March 18, 2022 – Volume 21, Issue 11


Supporting Children and Families Through a Mixed-Delivery Pre-K System

High-quality pre-kindergarten programs can provide numerous benefits for children and families but ensuring this is both facilitated and made more complex by mixed delivery systems.

To expand on the issue, NIEER’s Senior co-Director Steven Barnett and Assistant Research Professor GG Weisenfeld will speak on a panel at a webinar about implementation and benefits of a mixed-delivery pre-K system. Supporting Children and Families Through a Mixed-Delivery Pre-K System will be hosted by The Hunt Institute on Tuesday, April 5 at 2 p.m. EDT. Joining the panel will be Secretary Barbara Cooper of the Alabama Department of Early Childhood Education, and Martha Strickland, 4K State Director of South Carolina First Steps. Register here.


Towards Distinguished Early Learning Education

The General Secretariat of the Khalifa Award for Education  is hosting a virtual seminar Monday, March 21 on the importance and impact of early learning on the education field. “Towards Distinguished Early Learning Education,” begins at 11 a.m. EDT and will be moderated by Philip Quirke, the executive dean of Higher Colleges of Technology in the United Arab Emirates. Panelists are:

  • Sarah Rogers, founder, owner and CEO of Early Years Educational Services and Quest Direct in the UAE
  • Dr. Asia Foster, Early Learning Program Manager, Mid-America Regional Council in Missouri

Register for the seminar here.


Presidential Address: Forging a Developmental Science Mission to Improve Population Outcomes and Eliminate Disparities for Young Children


The president of the Society for Research in Child Development, Duke University Professor Kenneth A. Dodge, called for “a system of universal primary psychosocial care” to improve outcomes for children and help eliminate disparities based on race and income in his recently published presidential address.


Dodge said such a system should consist of three parts: “a comprehensive infrastructure of community resources, such as North Carolina’s Smart Start; financial supports for specific interventions, such as pre-kindergarten; and a way to help families identify and address family-specific needs, such as Family Connects.” Read the abstract here.


Self-Regulation Development Among Young Spanish-English Dual Language Learners

Researchers documented three trajectories of growth in self-regulation skills for Spanish-English dual-language learners (DLLs), with children demonstrating early, later, and intermediate patterns of growth in self-regulation skills. Boys and children with lower socioeconomic status were more likely to be in the later developing group, which showed little growth in self-regulation skills until around age 6.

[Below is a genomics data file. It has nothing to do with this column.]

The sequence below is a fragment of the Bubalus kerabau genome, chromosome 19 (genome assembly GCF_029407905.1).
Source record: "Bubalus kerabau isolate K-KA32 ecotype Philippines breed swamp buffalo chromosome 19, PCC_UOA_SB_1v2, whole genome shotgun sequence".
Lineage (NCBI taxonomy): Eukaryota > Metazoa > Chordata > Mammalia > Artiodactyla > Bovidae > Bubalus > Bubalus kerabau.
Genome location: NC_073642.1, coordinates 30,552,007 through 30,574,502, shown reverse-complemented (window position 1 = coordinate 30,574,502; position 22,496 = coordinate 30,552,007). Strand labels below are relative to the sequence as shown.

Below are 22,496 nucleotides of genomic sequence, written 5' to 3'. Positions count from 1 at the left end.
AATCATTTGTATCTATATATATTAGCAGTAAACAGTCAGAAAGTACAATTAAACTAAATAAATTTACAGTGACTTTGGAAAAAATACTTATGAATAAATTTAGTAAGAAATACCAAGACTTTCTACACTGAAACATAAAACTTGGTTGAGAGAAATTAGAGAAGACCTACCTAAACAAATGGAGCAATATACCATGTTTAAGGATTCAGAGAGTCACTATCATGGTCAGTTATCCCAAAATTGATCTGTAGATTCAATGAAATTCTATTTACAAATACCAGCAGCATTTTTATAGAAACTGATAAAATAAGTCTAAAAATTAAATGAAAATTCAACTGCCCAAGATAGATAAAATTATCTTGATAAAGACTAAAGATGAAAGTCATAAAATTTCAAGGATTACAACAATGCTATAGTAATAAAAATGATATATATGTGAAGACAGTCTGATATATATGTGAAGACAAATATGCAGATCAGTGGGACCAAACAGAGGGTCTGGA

The 459 DLLs in the sample were predominantly from low-income families and were assessed from early childhood through early elementary school. “Meaningfully distinct trajectories of self-regulation growth exist for Spanish-English DLL children, and associations for these trajectories with socioeconomic status and child gender, support the implementation of interventions targeting self-regulation skills for children experiencing economic disadvantage,” the authors wrote. Read the study here.

Coaching Early Childhood Teachers: A Systematic Review of Its Effects on Teacher Instruction and Child Development

Researchers who reviewed 33 randomized controlled trials and quasi-experiments found “a robust positive effect of coaching on teachers’ knowledge gains and instructional abilities, and children’s developmental outcomes.” Preschool children experienced improvement in the areas of language and literacy, social-emotional development and academic skills.


The study was written by: Weipeng Yang of The Education University of Hong Kong; Runke Huang of the University of Oxford in England; Yufen Su of the University of Hong Kong; Zhejiang Normal University in China; Jie Zhu of Zhejiang, Normal University; Wu-Ying Hsie of University of Northern Iowa; and Hui Li of Shanghai Normal University. Read it here.



Explorations on Risk Profiles for Overweight and Obesity in 9,501 Preschool-Aged Children


Preschoolers’ lifestyle and family-related factors, including parents’ body mass index and how fast they eat, are predictors of children being overweight or obese, researchers in China found.


The cross-sectional study involved 9,501 preschool-age children. The study was conducted by Qiong Wang, Min Yang, Xiangling Deng, Shunan Wang, and Bo Zhou of Beijing University of Chinese Medicine. Read it here.


Leadership Development and System Building in Early Childhood Education and Care: Current Issues and Recommendations

Researchers argued the field of early childhood education and care (ECEC) in the U.S. “lags behind in policies and practices to develop and sustain quality ECEC leadership” compared with international initiatives in a new theoretical paper.


“Effective leadership practices have been few, isolated and lacking rigor, resulting in a shortage of evidence-based policies and practices in ECEC,” wrote Sara Movahedazarhouligh of the University of North Carolina Wilmington, Rashida Banerjee of the University of Denver in Colorado and John Luckner of the University of Northern Colorado. Read the abstract here.